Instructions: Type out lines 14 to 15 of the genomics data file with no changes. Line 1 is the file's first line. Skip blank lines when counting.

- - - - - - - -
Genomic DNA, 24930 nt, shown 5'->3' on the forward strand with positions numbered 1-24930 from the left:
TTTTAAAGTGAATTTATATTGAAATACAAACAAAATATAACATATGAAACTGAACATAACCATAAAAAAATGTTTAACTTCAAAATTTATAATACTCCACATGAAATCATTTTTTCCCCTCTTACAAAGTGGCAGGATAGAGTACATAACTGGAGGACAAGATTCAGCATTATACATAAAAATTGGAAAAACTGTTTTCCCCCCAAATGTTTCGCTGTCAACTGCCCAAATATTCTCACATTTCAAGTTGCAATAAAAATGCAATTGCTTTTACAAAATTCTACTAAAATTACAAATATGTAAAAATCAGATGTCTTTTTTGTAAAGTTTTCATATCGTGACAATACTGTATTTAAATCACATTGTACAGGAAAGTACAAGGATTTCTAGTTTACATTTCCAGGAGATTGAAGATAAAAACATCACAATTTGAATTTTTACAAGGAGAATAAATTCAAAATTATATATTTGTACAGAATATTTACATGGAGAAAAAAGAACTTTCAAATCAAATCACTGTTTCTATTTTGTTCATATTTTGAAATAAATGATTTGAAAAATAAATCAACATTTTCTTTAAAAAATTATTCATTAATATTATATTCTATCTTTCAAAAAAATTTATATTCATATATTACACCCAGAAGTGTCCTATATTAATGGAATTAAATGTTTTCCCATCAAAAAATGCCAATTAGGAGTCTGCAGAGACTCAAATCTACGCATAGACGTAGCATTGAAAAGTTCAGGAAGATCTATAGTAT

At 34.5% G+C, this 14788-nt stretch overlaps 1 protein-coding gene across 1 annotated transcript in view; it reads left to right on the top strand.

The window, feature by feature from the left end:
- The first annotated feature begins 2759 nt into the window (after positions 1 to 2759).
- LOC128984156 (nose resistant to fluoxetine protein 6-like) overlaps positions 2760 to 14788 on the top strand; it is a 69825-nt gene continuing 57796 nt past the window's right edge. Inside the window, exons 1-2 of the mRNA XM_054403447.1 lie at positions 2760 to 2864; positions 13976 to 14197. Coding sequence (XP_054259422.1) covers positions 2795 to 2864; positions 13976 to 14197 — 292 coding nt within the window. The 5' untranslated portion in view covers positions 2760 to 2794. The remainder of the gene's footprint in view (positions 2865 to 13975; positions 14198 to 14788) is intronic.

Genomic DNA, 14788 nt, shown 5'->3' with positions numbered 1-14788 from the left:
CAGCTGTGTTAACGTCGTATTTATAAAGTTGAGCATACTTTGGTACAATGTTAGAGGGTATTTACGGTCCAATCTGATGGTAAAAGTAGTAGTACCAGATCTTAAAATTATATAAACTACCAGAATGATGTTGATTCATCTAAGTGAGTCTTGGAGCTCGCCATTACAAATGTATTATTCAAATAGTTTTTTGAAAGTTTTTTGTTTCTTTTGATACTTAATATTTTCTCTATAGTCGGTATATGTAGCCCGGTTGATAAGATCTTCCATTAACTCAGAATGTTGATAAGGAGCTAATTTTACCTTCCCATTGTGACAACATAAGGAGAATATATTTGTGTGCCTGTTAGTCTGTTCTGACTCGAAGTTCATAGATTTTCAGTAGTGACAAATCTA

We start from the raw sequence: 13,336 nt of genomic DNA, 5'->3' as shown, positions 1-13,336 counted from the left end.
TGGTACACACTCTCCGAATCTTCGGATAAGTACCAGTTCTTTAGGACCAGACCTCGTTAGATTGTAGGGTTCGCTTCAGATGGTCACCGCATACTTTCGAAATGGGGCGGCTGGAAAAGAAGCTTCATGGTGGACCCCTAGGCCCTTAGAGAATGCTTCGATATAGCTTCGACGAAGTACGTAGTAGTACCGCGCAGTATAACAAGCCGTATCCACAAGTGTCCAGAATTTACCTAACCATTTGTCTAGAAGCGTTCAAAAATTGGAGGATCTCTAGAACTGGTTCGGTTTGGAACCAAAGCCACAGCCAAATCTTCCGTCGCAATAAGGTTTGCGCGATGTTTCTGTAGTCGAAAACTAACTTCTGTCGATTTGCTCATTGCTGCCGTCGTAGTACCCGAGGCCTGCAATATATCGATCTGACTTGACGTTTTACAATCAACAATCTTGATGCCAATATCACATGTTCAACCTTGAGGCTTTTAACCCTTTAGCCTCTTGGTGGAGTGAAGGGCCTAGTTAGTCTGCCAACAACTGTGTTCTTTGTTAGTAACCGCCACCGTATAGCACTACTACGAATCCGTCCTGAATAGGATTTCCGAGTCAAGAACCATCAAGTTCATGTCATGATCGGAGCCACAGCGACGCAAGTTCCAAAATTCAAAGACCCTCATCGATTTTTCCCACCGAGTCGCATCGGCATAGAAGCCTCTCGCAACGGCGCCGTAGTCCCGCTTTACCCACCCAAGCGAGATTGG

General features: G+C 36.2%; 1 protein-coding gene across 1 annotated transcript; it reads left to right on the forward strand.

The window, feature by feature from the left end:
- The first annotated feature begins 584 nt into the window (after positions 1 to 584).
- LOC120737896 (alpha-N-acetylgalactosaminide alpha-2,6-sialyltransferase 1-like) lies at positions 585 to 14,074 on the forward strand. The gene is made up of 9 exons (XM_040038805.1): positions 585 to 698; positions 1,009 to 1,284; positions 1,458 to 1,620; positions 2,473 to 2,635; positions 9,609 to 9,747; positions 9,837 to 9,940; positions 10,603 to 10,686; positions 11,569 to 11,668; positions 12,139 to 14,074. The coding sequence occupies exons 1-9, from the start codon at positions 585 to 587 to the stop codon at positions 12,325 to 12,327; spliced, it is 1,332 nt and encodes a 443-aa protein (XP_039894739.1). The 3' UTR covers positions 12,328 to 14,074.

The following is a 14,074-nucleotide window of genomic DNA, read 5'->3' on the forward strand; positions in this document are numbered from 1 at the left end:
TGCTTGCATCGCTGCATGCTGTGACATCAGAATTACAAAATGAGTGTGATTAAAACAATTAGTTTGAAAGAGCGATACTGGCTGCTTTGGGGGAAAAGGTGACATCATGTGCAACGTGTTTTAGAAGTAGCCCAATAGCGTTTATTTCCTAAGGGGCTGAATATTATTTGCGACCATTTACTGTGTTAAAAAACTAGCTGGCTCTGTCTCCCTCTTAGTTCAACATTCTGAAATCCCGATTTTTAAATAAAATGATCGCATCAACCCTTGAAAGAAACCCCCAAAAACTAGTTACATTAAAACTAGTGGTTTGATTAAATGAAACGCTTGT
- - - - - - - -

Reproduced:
- LOC120737896 (alpha-N-acetylgalactosaminide alpha-2,6-sialyltransferase 1-like) lies at positions 585 to 14,074 on the forward strand. The gene is made up of 9 exons (XM_040038805.1): positions 585 to 698; positions 1,009 to 1,284; positions 1,458 to 1,620; positions 2,473 to 2,635; positions 9,609 to 9,747; positions 9,837 to 9,940; positions 10,603 to 10,686; positions 11,569 to 11,668; positions 12,139 to 14,074. The coding sequence occupies exons 1-9, from the start codon at positions 585 to 587 to the stop codon at positions 12,325 to 12,327; spliced, it is 1,332 nt and encodes a 443-aa protein (XP_039894739.1). The 3' UTR covers positions 12,328 to 14,074.

The following is a 14,074-nucleotide window of genomic DNA, read 5'->3' on the forward strand; positions in this document are numbered from 1 at the left end: